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Science 322 (5907): 1494-1497

Copyright © 2008 by the American Association for the Advancement of Science

Cardiogenesis and the Complex Biology of Regenerative Cardiovascular Medicine

Kenneth R. Chien,1,2* Ibrahim J. Domian,1 Kevin Kit Parker3

Abstract: The heart is a complex organ system composed of a highly diverse set of muscle and nonmuscle cells. Understanding the pathways that drive the formation, migration, and assembly of these cells into the heart muscle tissue, the pacemaker and conduction system, and the coronary vasculature is a central problem in developmental biology. Efforts to unravel the biological complexity of in vivo cardiogenesis have identified a family of closely related multipotent cardiac progenitor cells. These progenitors must respond to non–cell-autonomous signaling cues to expand, differentiate, and ultimately integrate into the three-dimensional heart structures. Coupling tissue-engineering technologies with patient-specific cardiac progenitor biology holds great promise for the development of human cell models of human disease and may lay the foundation for novel approaches in regenerative cardiovascular medicine.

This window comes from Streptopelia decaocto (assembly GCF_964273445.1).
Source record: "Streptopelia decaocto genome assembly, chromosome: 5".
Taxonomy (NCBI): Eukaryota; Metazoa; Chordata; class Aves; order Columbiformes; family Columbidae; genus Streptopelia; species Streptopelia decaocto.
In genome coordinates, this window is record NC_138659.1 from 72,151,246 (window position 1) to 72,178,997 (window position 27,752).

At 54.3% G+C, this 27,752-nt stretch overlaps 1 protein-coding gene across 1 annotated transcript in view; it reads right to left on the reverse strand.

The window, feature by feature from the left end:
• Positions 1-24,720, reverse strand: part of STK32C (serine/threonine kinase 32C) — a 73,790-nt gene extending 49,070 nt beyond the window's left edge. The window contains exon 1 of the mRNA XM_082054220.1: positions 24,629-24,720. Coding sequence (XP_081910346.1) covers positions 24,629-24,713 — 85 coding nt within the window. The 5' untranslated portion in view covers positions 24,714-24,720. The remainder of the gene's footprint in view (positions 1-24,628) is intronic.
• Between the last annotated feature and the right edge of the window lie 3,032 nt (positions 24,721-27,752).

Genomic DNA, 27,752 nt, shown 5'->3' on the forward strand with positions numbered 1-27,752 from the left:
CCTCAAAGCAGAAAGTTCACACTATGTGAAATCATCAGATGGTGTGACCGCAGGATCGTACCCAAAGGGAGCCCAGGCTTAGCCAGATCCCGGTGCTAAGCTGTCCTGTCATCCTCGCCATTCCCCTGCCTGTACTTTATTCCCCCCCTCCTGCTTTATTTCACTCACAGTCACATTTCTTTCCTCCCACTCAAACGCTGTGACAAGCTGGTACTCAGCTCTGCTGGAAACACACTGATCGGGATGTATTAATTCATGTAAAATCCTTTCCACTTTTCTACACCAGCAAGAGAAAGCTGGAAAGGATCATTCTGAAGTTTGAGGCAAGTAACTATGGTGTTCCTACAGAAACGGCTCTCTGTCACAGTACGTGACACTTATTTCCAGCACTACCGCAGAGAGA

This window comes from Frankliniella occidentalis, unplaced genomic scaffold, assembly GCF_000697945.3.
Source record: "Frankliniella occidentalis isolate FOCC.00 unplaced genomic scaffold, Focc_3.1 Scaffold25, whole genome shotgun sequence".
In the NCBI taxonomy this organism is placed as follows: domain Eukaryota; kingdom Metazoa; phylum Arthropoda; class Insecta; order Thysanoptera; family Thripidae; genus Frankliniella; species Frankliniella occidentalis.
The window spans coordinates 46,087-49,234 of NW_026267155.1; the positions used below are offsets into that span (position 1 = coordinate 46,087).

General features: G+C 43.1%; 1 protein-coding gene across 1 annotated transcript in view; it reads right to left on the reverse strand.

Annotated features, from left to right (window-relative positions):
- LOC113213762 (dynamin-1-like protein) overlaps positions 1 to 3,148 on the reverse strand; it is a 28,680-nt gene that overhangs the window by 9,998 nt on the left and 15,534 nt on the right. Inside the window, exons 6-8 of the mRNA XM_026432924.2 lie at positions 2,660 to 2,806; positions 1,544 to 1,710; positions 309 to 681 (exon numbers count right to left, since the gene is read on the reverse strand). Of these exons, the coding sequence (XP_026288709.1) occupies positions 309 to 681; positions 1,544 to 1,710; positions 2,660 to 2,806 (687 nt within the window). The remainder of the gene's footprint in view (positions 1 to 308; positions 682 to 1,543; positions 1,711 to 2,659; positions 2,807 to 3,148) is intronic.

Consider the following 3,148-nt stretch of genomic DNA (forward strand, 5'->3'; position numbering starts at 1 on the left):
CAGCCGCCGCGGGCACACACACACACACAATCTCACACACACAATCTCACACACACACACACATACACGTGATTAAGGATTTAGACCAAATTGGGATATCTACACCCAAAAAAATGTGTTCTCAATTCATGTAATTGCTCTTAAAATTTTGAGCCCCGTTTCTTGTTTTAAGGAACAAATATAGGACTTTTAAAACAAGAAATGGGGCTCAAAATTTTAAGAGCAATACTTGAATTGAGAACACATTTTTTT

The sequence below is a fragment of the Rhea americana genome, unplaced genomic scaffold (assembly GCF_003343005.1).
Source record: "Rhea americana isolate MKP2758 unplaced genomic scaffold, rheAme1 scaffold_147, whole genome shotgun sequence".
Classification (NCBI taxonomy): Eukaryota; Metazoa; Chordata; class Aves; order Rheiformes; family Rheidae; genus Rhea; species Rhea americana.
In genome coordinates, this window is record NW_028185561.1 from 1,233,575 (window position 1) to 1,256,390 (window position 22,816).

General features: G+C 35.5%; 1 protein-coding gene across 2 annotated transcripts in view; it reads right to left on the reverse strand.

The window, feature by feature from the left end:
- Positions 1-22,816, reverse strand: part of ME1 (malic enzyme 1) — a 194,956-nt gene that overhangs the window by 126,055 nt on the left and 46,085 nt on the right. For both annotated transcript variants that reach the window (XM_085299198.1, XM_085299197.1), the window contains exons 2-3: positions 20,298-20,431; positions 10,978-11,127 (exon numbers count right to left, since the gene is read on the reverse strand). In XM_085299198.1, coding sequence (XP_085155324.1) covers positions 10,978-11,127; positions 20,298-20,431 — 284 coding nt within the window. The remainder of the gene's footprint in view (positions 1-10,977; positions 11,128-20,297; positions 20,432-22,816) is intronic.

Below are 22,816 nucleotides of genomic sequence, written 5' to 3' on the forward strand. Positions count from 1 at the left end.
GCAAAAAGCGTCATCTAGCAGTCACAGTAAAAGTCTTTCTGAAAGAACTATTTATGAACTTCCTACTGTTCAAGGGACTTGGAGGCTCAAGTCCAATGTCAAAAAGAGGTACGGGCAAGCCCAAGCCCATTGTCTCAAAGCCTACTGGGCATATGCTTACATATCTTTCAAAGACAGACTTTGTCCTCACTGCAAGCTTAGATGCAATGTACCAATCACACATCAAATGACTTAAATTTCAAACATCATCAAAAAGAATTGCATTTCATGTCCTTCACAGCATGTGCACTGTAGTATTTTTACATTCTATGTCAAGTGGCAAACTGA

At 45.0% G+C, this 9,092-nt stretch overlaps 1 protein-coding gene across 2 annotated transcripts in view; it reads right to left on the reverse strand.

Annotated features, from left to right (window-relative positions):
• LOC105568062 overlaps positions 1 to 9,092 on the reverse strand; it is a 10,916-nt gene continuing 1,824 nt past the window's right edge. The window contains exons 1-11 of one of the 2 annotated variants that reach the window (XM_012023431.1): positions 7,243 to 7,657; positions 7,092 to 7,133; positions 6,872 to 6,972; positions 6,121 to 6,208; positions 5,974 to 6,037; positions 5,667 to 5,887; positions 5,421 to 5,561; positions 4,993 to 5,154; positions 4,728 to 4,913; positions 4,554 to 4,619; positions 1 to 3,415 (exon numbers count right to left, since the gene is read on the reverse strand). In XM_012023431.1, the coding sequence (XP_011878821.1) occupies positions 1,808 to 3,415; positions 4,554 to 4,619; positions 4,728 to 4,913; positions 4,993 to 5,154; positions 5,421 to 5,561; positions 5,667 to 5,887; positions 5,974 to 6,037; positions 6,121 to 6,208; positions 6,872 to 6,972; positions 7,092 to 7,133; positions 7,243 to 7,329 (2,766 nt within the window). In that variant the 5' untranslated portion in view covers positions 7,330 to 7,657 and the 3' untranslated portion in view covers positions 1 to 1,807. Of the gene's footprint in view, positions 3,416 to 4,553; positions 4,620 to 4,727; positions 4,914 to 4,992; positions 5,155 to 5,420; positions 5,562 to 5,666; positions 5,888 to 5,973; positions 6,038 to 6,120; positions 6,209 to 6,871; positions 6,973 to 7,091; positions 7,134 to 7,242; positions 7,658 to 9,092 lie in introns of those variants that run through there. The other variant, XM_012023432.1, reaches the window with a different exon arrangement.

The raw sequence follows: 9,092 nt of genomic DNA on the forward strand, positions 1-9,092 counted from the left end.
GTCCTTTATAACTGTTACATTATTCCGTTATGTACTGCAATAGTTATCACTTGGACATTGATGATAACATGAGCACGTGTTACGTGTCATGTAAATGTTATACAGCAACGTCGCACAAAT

1 MGH Cardiovascular Research Center, Massachusetts General Hospital, Boston, MA 02114, USA.
2 Department of Stem Cell and Regenerative Biology, Harvard University and the Harvard Stem Cell Institute, Cambridge, MA 02138, USA.
3 Disease Biophysics Group, School of Engineering and Applied Sciences, Harvard University, Cambridge, MA 02138, USA.

* To whom correspondence should be addressed. E-mail: kchien{at}partners.org


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